Under most circumstances, a baseball player would be pumped about a .292 average with a .397 OBP over 199 plate appearances. But when said player is Anthony Rizzo and he’s only got two home runs in that same span, there isn’t a whole lot to be excited about.
The first baseman hasn’t homered in his last 60 plate appearances and experienced a 109-PA drought between his 19th and 20th dingers. That actually lasted more than a month, from June 15 to July 19, during which time he posted a .122 ISO (a measure of raw power) nearly 100 points below his career average (.215). He’s getting hits, they’re just not leaving the yard.
It’s not unusual for Rizzo to fall into funks in which he strings together some really awful plate appearances. His swing will look like garbage and he’s almost an automatic out for a few games, then he snaps out of it and goes on a tear. But this latest run is different because his approach still looks good in most respects.
“He’s not pressing, he’s just off,” Joe Maddon said Tuesday in Philadelphia. “He just feels off right now. Mechanically he feels off and that’s where it’s at.”
Okay, cool, but what does that mean? Sahadev Sharma points to several aberrations ($) in Rizzo’s recent batted-ball profile and makes a suggestion as to how shuffling him in the lineup, at least temporarily, might help to mitigate the lack of power. As for exactly what’s causing all of that, however, even Rizzo himself may not know.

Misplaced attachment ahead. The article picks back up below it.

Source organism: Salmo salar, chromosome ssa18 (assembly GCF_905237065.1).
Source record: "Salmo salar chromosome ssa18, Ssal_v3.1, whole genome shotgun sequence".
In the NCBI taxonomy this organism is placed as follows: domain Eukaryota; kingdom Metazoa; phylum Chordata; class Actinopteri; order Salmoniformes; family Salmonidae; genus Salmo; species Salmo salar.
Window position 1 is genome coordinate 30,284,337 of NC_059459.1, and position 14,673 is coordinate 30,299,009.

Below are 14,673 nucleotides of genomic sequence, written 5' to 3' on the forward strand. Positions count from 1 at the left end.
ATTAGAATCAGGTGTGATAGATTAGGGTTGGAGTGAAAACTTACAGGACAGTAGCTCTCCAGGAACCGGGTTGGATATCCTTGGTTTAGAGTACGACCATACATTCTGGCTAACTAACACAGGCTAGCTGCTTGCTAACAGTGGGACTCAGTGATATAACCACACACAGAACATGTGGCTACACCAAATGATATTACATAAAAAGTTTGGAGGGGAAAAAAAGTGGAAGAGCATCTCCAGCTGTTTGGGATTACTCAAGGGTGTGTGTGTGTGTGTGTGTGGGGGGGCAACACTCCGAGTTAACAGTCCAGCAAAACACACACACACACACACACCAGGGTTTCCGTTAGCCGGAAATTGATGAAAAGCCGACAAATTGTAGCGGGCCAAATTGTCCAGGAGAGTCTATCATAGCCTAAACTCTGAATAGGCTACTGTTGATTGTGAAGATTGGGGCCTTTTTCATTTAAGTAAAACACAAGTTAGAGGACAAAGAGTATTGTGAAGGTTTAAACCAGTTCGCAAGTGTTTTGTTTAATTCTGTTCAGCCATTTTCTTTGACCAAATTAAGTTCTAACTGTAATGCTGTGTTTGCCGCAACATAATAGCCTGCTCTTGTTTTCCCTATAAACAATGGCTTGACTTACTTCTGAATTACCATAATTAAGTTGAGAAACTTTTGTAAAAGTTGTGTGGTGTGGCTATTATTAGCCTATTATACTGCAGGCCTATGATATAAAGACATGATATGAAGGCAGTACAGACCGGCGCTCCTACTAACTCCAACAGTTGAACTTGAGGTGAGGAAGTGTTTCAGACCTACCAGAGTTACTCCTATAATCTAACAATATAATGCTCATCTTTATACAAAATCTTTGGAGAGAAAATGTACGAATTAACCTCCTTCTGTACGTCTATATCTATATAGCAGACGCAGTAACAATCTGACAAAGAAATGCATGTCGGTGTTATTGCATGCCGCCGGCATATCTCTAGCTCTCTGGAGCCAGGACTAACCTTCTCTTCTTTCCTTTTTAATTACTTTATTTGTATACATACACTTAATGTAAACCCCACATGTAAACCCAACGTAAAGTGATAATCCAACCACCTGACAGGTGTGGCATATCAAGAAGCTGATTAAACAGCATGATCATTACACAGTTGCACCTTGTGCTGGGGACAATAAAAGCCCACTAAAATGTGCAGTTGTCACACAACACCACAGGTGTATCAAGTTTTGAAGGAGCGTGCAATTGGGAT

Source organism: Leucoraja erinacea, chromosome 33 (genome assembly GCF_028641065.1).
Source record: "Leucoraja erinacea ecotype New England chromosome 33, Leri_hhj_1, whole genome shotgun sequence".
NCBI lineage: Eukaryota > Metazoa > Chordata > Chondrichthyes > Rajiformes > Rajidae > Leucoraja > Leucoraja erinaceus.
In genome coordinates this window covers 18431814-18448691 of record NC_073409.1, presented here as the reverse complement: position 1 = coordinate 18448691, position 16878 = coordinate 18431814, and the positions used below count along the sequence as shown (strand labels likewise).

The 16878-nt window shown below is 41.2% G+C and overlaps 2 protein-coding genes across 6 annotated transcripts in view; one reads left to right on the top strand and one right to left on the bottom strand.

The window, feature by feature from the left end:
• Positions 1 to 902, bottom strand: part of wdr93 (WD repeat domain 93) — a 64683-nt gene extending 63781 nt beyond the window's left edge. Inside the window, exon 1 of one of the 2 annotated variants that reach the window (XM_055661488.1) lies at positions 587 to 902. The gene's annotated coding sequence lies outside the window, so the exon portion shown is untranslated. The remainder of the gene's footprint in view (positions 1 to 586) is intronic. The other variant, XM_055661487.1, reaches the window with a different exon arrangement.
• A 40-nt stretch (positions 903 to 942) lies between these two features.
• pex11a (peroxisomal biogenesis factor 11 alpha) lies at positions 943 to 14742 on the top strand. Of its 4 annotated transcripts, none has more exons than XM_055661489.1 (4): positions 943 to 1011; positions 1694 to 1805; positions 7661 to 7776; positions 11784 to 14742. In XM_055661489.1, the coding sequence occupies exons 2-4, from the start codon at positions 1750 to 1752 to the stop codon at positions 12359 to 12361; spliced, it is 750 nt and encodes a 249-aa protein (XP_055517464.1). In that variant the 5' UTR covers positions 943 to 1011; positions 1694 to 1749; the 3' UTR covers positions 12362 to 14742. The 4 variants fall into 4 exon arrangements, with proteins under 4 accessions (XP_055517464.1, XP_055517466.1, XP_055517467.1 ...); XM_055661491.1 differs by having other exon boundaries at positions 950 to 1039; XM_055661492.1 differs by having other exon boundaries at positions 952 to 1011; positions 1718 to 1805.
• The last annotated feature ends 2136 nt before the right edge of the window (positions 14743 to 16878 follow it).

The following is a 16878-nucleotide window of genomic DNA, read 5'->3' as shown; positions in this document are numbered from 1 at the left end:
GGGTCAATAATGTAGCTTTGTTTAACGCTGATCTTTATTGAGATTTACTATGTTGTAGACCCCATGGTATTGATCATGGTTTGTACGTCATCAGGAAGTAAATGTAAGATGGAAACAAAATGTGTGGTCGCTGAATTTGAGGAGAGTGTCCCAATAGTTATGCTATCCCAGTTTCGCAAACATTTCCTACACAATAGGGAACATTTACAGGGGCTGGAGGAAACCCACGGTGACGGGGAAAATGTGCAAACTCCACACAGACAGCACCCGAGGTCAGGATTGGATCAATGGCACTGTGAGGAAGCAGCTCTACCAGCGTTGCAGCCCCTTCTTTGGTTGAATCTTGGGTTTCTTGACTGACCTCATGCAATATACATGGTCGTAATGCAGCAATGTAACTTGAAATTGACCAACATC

“You’re always fighting your mechanics,” the slugger explained. “Just one of those things where you gotta keep playing. I know I can hit the baseball good, I know can play at a high level — I am playing at a high level. It’s just the power will come and when it does, it’ll all click.”
Therein lies the good news, which is that Rizzo has more than enough of a track record — including this season — to suggest that a breakout is imminent. While it involves a little cherry-picking, his best stretch of the season took place over a period roughly equivalent to what the Cubs have remaining in the season. From April 12 to May 27 (164 PA), Rizzo hit 13 homers with an 1.113 OPS, a 181 wRC+ and a .450 wOBA.
Repeating a similar run would put him at a career-high 34 home runs and would see him at or near his best marks in several other offensive categories. Continuing on his current path, however, leaves him poorly suited to occupy the cleanup spot in the order since a power hitter with no power is just…a hitter. The Cubs will need more than that to overcome what has to this point been a disappointing performance away from Wrigley.
Unless, that is, Rizzo and the rest of the team remain content to let Nicholas Castellanos keep going back up to the buffet to satiate his hunger.